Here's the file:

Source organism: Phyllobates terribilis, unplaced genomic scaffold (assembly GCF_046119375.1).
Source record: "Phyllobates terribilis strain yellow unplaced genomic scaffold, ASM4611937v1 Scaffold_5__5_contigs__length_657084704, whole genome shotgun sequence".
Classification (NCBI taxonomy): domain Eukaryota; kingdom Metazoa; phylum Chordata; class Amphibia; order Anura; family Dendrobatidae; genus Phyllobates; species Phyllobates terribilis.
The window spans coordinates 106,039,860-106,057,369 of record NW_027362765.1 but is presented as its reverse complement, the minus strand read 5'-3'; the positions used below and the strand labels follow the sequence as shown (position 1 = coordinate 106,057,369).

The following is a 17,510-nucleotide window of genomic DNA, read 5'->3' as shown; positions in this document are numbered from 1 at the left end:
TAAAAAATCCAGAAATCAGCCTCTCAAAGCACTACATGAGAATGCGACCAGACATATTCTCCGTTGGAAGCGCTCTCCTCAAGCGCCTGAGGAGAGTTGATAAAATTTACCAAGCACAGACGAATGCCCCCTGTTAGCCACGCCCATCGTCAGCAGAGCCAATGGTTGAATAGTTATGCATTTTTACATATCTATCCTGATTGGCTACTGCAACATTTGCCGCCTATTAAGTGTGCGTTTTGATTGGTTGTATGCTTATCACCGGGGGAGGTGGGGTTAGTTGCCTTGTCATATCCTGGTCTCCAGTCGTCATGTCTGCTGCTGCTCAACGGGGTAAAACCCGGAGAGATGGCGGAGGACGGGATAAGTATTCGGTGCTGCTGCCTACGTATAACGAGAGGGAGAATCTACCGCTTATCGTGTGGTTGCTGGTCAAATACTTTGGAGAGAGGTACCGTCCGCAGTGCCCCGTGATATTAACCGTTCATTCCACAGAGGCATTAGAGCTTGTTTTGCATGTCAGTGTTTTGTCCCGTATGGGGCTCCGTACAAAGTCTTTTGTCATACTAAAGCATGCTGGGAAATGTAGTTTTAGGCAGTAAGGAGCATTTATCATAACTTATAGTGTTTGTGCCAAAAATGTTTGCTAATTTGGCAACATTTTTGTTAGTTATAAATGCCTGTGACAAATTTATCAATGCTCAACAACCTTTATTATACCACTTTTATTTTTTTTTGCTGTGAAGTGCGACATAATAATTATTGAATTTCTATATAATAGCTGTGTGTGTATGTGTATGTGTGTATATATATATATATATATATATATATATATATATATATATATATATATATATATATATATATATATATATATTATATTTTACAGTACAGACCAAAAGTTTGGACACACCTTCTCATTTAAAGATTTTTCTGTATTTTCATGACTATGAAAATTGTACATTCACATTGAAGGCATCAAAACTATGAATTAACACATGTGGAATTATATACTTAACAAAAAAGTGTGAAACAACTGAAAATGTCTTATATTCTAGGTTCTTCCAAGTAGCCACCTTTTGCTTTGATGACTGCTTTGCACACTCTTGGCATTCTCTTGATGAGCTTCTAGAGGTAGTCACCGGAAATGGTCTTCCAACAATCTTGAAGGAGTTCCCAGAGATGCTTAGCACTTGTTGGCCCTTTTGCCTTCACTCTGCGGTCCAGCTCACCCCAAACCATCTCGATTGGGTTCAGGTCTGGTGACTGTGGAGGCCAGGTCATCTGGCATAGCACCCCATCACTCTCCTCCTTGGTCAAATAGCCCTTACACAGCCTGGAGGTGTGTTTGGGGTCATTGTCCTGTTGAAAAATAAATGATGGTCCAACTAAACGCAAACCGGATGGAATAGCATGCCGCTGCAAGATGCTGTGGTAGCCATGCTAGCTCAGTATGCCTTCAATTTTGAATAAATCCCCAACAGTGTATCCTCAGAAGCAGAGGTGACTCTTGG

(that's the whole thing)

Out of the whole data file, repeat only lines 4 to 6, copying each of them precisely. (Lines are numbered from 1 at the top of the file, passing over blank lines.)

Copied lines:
The window spans coordinates 106,039,860-106,057,369 of record NW_027362765.1 but is presented as its reverse complement, the minus strand read 5'-3'; the positions used below and the strand labels follow the sequence as shown (position 1 = coordinate 106,057,369).

The following is a 17,510-nucleotide window of genomic DNA, read 5'->3' as shown; positions in this document are numbered from 1 at the left end:
TAAAAAATCCAGAAATCAGCCTCTCAAAGCACTACATGAGAATGCGACCAGACATATTCTCCGTTGGAAGCGCTCTCCTCAAGCGCCTGAGGAGAGTTGATAAAATTTACCAAGCACAGACGAATGCCCCCTGTTAGCCACGCCCATCGTCAGCAGAGCCAATGGTTGAATAGTTATGCATTTTTACATATCTATCCTGATTGGCTACTGCAACATTTGCCGCCTATTAAGTGTGCGTTTTGATTGGTTGTATGCTTATCACCGGGGGAGGTGGGGTTAGTTGCCTTGTCATATCCTGGTCTCCAGTCGTCATGTCTGCTGCTGCTCAACGGGGTAAAACCCGGAGAGATGGCGGAGGACGGGATAAGTATTCGGTGCTGCTGCCTACGTATAACGAGAGGGAGAATCTACCGCTTATCGTGTGGTTGCTGGTCAAATACTTTGGAGAGAGGTACCGTCCGCAGTGCCCCGTGATATTAACCGTTCATTCCACAGAGGCATTAGAGCTTGTTTTGCATGTCAGTGTTTTGTCCCGTATGGGGCTCCGTACAAAGTCTTTTGTCATACTAAAGCATGCTGGGAAATGTAGTTTTAGGCAGTAAGGAGCATTTATCATAACTTATAGTGTTTGTGCCAAAAATGTTTGCTAATTTGGCAACATTTTTGTTAGTTATAAATGCCTGTGACAAATTTATCAATGCTCAACAACCTTTATTATACCACTTTTATTTTTTTTTGCTGTGAAGTGCGACATAATAATTATTGAATTTCTATATAATAGCTGTGTGTGTATGTGTATGTGTGTATATATATATATATATATATATATATATATATATATATATATATATATATATATATATATATATATATATATTATATTTTACAGTACAGACCAAAAGTTTGGACACACCTTCTCATTTAAAGATTTTTCTGTATTTTCATGACTATGAAAATTGTACATTCACATTGAAGGCATCAAAACTATGAATTAACACATGTGGAATTATATACTTAACAAAAAAGTGTGAAACAACTGAAAATGTCTTATATTCTAGGTTCTTCCAAGTAGCCACCTTTTGCTTTGATGACTGCTTTGCACACTCTTGGCATTCTCTTGATGAGCTTCTAGAGGTAGTCACCGGAAATGGTCTTCCAACAATCTTGAAGGAGTTCCCAGAGATGCTTAGCACTTGTTGGCCCTTTTGCCTTCACTCTGCGGTCCAGCTCACCCCAAACCATCTCGATTGGGTTCAGGTCTGGTGACTGTGGAGGCCAGGTCATCTGGCATAGCACCCCATCACTCTCCTCCTTGGTCAAATAGCCCTTACACAGCCTGGAGGTGTGTTTGGGGTCATTGTCCTGTTGAAAAATAAATGATGGTCCAACTAAACGCAAACCGGATGGAATAGCATGCCGCTGCAAGATGCTGTGGTAGCCATGCTAGCTCAGTATGCCTTCAATTTTGAATAAATCCCCAACAGTGTATCCTCAGAAGCAGAGGTGACTCTTGG